The automobile has been one of the main forces within the economic life of the world. Different developments in the automotive market influence the type of colors I have as an artist, the type of pigments that are available. A lot of that has to do with what they’re producing that year, or what they’re not producing. It’s also important to be able to create things that have a platform, that go out into the world and make ideas accessible to people everywhere.

Is it important to drive a vehicle before transforming it?

You get an understanding of the power. When I was driving the 850i, I was amazed at its power. I wanted to capture that vitality. A lot of that informs what you see in the adrenaline-type quality of the interior, and this very visceral exterior [of The 8 X Jeff Koons]. We are able, in our lives, to share meaning with people through feelings and sensations, through these visceral experiences; they create the basis of our ideas. I hope when the car goes by, people go, “Wow! did you see that?” when they look at it. It’s not the traditional cliche flash of a sports car. You find meaning about what it means to be a human and be involved in the history of movement and the future of movement.

Your work often employs a magnetic use of color and materiality. Can you share insight on your relationship to color?

My whole experience in art began with the fact that I didn’t know what art was. I took art lessons from the time I was a child but that was defined by having the skills to make illusions, to draw a vase of flowers that looked like a vase or to give perspective to a landscape. When I got to art school and started to realize the history of art, one that people look up to with great admiration—I realized art could be something that people find very daunting. I realized I didn’t know anything. I didn’t know Cézanne. I wouldn’t have known Gauguin. But somehow I survived that.

Everything about you, every individual, is perfect and it is all about this moment moving forward

I always wanted to create artwork that allowed me to accept my own cultural history, where I could accept myself, but where I could also communicate to other people that whatever your background is, whatever your experiences in life have been to this moment, they are perfect. Everything about you, every individual, is perfect and it is all about this moment moving forward. I do not want the art that I am involved with in any form to disempower or segregate. I work with colors that are accessible. I work with images that everyone is familiar with. You never feel that they are above you. In some manner you always feel equal to or above the image.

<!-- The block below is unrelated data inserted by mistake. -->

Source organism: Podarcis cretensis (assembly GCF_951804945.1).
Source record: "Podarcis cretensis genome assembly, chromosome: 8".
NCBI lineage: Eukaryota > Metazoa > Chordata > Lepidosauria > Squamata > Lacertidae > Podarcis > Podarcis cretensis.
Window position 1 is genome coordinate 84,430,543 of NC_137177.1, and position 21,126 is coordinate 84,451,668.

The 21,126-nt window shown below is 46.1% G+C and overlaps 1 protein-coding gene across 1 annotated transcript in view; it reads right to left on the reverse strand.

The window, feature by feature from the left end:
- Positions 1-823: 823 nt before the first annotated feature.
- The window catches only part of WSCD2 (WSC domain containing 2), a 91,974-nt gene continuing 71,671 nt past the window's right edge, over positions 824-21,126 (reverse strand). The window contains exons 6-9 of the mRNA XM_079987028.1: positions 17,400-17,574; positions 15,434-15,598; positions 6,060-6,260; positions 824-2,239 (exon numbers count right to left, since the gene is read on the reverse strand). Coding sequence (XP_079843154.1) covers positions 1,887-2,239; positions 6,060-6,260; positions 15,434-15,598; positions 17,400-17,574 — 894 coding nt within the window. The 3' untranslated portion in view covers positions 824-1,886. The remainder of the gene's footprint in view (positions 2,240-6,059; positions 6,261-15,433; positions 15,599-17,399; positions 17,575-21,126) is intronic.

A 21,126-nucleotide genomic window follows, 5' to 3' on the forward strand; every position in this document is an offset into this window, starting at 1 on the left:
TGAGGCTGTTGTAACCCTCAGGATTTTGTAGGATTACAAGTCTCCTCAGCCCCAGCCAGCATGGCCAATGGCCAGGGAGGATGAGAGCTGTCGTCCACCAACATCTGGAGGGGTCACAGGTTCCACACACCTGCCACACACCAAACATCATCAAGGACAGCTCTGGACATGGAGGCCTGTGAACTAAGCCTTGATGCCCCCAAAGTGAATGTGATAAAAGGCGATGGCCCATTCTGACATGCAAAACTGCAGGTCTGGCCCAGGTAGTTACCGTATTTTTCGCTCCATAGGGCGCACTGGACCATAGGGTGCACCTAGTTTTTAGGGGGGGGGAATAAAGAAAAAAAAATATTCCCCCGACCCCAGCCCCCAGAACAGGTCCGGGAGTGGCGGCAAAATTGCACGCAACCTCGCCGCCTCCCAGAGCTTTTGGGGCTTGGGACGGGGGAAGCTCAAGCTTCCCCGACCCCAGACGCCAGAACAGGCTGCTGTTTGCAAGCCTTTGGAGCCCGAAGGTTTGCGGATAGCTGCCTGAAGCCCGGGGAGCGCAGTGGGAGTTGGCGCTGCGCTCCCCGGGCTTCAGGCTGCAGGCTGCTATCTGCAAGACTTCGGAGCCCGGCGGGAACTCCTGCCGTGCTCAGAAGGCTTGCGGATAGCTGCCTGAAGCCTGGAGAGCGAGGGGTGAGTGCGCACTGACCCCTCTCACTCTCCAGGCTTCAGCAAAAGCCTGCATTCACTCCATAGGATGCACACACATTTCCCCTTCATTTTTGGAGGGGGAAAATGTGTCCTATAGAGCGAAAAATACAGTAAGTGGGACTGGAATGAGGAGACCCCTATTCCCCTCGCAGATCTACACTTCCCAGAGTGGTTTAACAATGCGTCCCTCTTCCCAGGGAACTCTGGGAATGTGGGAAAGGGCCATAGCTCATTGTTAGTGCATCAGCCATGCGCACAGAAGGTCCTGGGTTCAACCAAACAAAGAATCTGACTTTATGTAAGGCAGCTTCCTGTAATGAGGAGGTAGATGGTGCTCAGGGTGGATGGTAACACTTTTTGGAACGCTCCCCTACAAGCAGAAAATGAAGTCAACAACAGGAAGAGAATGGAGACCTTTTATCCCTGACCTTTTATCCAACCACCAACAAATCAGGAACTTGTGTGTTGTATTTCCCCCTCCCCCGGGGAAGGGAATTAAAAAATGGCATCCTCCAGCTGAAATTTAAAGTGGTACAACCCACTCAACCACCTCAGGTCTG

Have your goals changed with success?

When I was younger, I learned that I could make different colors, different images, I could put things together to create different textures. I could control the sensations I had [in reaction to this], these very intense feelings. I could control it and do it over again. Then, I learned how to make it more intense. At a certain point, I wanted to share this type of transcendence of experience with other people.

When I make something today, I want to transcend. I want to become a vaster person, a better human being, but at the same time I feel an equal desire to be able to share this experience with the community. I think it’s a natural process that happens with a sense of awareness of life.

Do you attribute sentimental value to your work?

I enjoy the history of my work. I am proud of all the works that I make because I usually think about each piece a minimum of two years before I make it. It takes a lot of time and energy to bring things to realization. I feel really close to what I make but it’s an ongoing journey. I like to look at everything I’ve made as part of one philosophy or one act or one gesture.

You’ve been working with digital art for decades. Do you have thoughts on the movement around NFTs?

As a platform or as a way of defining a space, NFTs are fantastic. It’s one more medium. I look forward to participating in a way where I can share my ideas and use it as a platform for communication. It’s important, however, that artists don’t rely on a new platform or medium to think that “because it’s new my art will be new.” It’s important that artists realize the freshest, newest ideas come from a really old place: our human history, our biological memory, our universal vocabulary. What’s really important on any platform, whether using a piece of paper or clawing your finger nails through the earth or creating an NFT is that you have to share something honest with people, you have to communicate what’s important to us as humans to sustain ourselves.

Images courtesy of BMW